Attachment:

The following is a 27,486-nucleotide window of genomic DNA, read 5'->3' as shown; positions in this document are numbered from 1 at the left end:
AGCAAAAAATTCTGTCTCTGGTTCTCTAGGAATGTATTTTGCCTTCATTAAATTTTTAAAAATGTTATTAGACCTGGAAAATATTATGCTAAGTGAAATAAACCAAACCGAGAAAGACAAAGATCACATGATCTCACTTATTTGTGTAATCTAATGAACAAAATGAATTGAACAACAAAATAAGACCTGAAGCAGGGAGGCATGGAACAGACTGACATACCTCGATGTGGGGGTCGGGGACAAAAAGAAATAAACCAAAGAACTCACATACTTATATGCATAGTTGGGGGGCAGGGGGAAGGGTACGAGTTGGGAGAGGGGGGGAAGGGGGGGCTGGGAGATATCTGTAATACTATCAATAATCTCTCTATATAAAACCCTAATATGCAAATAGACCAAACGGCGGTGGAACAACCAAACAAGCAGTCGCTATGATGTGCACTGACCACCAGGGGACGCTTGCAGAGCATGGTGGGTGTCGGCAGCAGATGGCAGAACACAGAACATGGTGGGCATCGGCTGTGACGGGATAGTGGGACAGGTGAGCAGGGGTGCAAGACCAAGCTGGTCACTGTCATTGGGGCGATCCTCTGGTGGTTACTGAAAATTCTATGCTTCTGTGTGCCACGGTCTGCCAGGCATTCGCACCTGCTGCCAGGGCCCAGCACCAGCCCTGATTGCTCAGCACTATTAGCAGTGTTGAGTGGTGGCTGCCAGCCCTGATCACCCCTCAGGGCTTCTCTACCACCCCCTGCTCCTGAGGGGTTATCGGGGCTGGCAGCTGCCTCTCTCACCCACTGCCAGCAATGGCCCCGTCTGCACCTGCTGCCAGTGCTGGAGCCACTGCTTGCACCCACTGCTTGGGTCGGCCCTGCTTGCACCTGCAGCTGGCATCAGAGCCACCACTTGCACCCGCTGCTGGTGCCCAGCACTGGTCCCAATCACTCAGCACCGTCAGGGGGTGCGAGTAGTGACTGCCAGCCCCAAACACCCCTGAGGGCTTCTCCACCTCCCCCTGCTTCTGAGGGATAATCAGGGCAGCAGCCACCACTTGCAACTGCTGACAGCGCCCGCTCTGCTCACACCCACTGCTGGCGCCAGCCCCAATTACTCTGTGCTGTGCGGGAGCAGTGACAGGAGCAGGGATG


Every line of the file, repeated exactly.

The following is a 27,486-nucleotide window of genomic DNA, read 5'->3' as shown; positions in this document are numbered from 1 at the left end:
AGCAAAAAATTCTGTCTCTGGTTCTCTAGGAATGTATTTTGCCTTCATTAAATTTTTAAAAATGTTATTAGACCTGGAAAATATTATGCTAAGTGAAATAAACCAAACCGAGAAAGACAAAGATCACATGATCTCACTTATTTGTGTAATCTAATGAACAAAATGAATTGAACAACAAAATAAGACCTGAAGCAGGGAGGCATGGAACAGACTGACATACCTCGATGTGGGGGTCGGGGACAAAAAGAAATAAACCAAAGAACTCACATACTTATATGCATAGTTGGGGGGCAGGGGGAAGGGTACGAGTTGGGAGAGGGGGGGAAGGGGGGGCTGGGAGATATCTGTAATACTATCAATAATCTCTCTATATAAAACCCTAATATGCAAATAGACCAAACGGCGGTGGAACAACCAAACAAGCAGTCGCTATGATGTGCACTGACCACCAGGGGACGCTTGCAGAGCATGGTGGGTGTCGGCAGCAGATGGCAGAACACAGAACATGGTGGGCATCGGCTGTGACGGGATAGTGGGACAGGTGAGCAGGGGTGCAAGACCAAGCTGGTCACTGTCATTGGGGCGATCCTCTGGTGGTTACTGAAAATTCTATGCTTCTGTGTGCCACGGTCTGCCAGGCATTCGCACCTGCTGCCAGGGCCCAGCACCAGCCCTGATTGCTCAGCACTATTAGCAGTGTTGAGTGGTGGCTGCCAGCCCTGATCACCCCTCAGGGCTTCTCTACCACCCCCTGCTCCTGAGGGGTTATCGGGGCTGGCAGCTGCCTCTCTCACCCACTGCCAGCAATGGCCCCGTCTGCACCTGCTGCCAGTGCTGGAGCCACTGCTTGCACCCACTGCTTGGGTCGGCCCTGCTTGCACCTGCAGCTGGCATCAGAGCCACCACTTGCACCCGCTGCTGGTGCCCAGCACTGGTCCCAATCACTCAGCACCGTCAGGGGGTGCGAGTAGTGACTGCCAGCCCCAAACACCCCTGAGGGCTTCTCCACCTCCCCCTGCTTCTGAGGGATAATCAGGGCAGCAGCCACCACTTGCAACTGCTGACAGCGCCCGCTCTGCTCACACCCACTGCTGGCGCCAGCCCCAATTACTCTGTGCTGTGCGGGAGCAGTGACAGGAGCAGGGATG